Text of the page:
[Yaakov] said, “But it’s still the middle of the day; this is not the time to gather in the livestock. Why not water the sheep and go on grazing them?” (Bereshith 29:7)
Yaakov saw the animals lying down, so he assumed that the shepherds were preparing to take the sheep home without grazing them any more. He therefore told them, “Look, it’s the middle of the day.” With these words he conveyed to them the message: “If you’re hired men, you haven’t yet finished your day’s work.”1
Just as it is forbidden for an employer to cheat, misuse or hold back wages from his employee, an employee must take care not to steal from his employer2. Therefore a worker must always be careful not to waste his employer’s time. Although it is understood that everyone needs to take a break from time to time, taking too many breaks during work hours constitutes theft of the boss’ time. This principle applies as well to mitzvoth one performs during work hours. Many bosses are sympathetic to their employees’ spiritual needs, and allow their workers to stop work to pray on the job3. This does not give a worker the right to pray for an unusually long time without his boss’ consent.
Even if one has permission to make personal calls during working hours, making an excessive number of telephone calls at the office on the employer’s time constitutes stealing. There are also other, more subtle forms of stealing from one’s employer, of which every employee must be wary. For instance, a person may not hold a second job if working at that job will cause him to be tired or less alert for his first job. Likewise, a worker must eat and sleep as much as he needs to in order to function properly on the job. Neglecting his body’s basic demands is another form of stealing from his employer4.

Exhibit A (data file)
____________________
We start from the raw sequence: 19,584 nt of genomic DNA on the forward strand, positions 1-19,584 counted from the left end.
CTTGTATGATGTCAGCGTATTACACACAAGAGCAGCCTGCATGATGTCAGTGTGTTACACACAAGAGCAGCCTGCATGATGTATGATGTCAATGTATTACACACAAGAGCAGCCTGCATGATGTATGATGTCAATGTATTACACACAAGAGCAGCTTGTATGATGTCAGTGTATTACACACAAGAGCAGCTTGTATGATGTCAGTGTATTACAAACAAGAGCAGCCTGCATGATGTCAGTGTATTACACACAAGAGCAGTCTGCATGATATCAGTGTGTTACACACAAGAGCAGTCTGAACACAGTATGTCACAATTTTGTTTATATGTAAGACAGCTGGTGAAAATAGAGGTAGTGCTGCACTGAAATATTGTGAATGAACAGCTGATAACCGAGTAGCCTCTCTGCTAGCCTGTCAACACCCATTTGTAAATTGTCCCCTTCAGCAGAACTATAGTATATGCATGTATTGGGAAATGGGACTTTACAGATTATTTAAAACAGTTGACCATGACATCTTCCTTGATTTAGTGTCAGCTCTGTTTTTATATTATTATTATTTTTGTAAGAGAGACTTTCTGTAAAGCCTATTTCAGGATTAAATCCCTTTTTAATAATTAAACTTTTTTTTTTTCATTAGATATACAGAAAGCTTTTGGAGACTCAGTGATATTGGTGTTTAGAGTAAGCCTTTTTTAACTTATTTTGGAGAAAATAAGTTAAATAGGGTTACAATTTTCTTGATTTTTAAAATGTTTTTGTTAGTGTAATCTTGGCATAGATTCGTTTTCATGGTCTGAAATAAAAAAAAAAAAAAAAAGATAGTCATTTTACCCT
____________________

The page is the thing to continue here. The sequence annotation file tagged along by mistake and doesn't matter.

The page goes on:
A hired worker may not “cut corners” here and there, which can result in production of inferior quality workmanship. Likewise, while he is working he must work with all his strength, as did Yaakov, who testified to his wives, “I served your father with all my strength.”5 Yaakov was compensated generously for his integrity, as the Torah says, “His possessions increased exceedingly.”6
Aside from the monetary reward, there are other benefits of working with absolute integrity. When Yaakov was speaking to Lavan he said, “If the God of my Fathers – the God of Avraham and the dread of Yitzchak – had not been with me, you would have sent me away empty handed. But God saw my plight and the work of my hands. Last night he rendered judgment!”7 While the merit of his forefathers only had the power to save Yaakov’s money, the work of his hands saved Yaakov from Lavan’s plans to kill him.8
1 Rashi on Bereshith 29:7.
2 Rambam, Laws of hiring 13:7; Shulchan Aruch, Choshen Mishpat 337:20.
3 Aruch HaShulchan 331:3.
4 Choshen Mishpat 337:19.
5 Bereshith 31:6.
6 Bereshith 30:43.
7 Bereshith 31:42.
8 Midrash Rabbah 74:10.
Text Copyright © 2007 by Rabbi Daniel Travis and Torah.org